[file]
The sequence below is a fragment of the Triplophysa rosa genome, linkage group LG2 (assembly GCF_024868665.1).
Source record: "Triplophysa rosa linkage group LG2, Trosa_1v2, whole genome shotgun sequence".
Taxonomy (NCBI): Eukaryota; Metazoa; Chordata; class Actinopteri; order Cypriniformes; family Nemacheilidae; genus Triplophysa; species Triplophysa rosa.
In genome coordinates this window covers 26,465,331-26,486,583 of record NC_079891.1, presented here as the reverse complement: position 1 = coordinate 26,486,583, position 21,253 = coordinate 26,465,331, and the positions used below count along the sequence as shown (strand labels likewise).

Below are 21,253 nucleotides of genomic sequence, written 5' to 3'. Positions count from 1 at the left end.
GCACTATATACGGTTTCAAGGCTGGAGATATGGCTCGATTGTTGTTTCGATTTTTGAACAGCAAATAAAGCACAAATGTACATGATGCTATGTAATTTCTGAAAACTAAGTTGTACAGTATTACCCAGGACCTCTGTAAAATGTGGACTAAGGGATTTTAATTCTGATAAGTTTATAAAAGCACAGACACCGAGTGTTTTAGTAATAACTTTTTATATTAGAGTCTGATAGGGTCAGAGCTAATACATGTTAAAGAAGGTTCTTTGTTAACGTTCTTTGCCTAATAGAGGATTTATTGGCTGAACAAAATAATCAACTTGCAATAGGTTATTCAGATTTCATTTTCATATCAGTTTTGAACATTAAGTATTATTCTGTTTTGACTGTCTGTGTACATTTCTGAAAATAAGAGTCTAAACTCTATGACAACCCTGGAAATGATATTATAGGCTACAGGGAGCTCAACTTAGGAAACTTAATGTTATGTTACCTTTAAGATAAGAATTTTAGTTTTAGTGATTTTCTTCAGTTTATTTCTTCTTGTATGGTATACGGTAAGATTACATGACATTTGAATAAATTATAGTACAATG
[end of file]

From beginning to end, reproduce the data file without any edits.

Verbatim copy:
The sequence below is a fragment of the Triplophysa rosa genome, linkage group LG2 (assembly GCF_024868665.1).
Source record: "Triplophysa rosa linkage group LG2, Trosa_1v2, whole genome shotgun sequence".
Taxonomy (NCBI): Eukaryota; Metazoa; Chordata; class Actinopteri; order Cypriniformes; family Nemacheilidae; genus Triplophysa; species Triplophysa rosa.
In genome coordinates this window covers 26,465,331-26,486,583 of record NC_079891.1, presented here as the reverse complement: position 1 = coordinate 26,486,583, position 21,253 = coordinate 26,465,331, and the positions used below count along the sequence as shown (strand labels likewise).

Below are 21,253 nucleotides of genomic sequence, written 5' to 3'. Positions count from 1 at the left end.
GCACTATATACGGTTTCAAGGCTGGAGATATGGCTCGATTGTTGTTTCGATTTTTGAACAGCAAATAAAGCACAAATGTACATGATGCTATGTAATTTCTGAAAACTAAGTTGTACAGTATTACCCAGGACCTCTGTAAAATGTGGACTAAGGGATTTTAATTCTGATAAGTTTATAAAAGCACAGACACCGAGTGTTTTAGTAATAACTTTTTATATTAGAGTCTGATAGGGTCAGAGCTAATACATGTTAAAGAAGGTTCTTTGTTAACGTTCTTTGCCTAATAGAGGATTTATTGGCTGAACAAAATAATCAACTTGCAATAGGTTATTCAGATTTCATTTTCATATCAGTTTTGAACATTAAGTATTATTCTGTTTTGACTGTCTGTGTACATTTCTGAAAATAAGAGTCTAAACTCTATGACAACCCTGGAAATGATATTATAGGCTACAGGGAGCTCAACTTAGGAAACTTAATGTTATGTTACCTTTAAGATAAGAATTTTAGTTTTAGTGATTTTCTTCAGTTTATTTCTTCTTGTATGGTATACGGTAAGATTACATGACATTTGAATAAATTATAGTACAATG